This article is only available in the PDF format. Download the PDF to view the article, as well as its associated figures and tables.
The arguments used in favor of the removal of The Journal of the American Medical Association to Washington, are somewhat peculiar. The arguments, that the personal influence of Dr. N. S. Davis is too marked, and that the Chicago profession have a monopoly of its contents, or that it is conducted in the interest of a clique, are not very well substantiated. If The Journal were liable to fall into the hands of a select coterie, nowhere would it be more possible than in Washington.—Physician and Surgeon, March, 1891.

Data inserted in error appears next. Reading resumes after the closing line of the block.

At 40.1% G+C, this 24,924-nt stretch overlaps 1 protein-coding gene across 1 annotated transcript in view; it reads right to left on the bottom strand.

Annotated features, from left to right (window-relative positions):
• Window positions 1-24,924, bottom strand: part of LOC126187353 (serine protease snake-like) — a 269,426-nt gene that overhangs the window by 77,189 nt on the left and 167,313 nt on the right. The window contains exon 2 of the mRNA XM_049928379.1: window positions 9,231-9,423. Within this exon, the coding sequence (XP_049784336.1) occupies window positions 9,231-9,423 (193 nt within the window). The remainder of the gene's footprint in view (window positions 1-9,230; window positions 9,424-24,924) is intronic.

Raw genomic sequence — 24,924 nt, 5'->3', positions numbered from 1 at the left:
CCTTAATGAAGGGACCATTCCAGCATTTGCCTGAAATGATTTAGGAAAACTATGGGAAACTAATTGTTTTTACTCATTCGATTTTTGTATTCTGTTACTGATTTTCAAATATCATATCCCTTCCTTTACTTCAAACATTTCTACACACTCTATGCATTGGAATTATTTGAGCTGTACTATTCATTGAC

Shall The Journal be removed to Washington? The call for a general expression of opinion on the above question, was prompted by the knowledge that the members of the profession are very largely interested in The Journal, and as integral parts of the American Medical Association they should have a voice in the debate. The arguments for and against the
Editorial Opinions of the Medical Press.. JAMA. 1891;XVI(16):573–574. doi:10.1001/jama.1891.02410680033024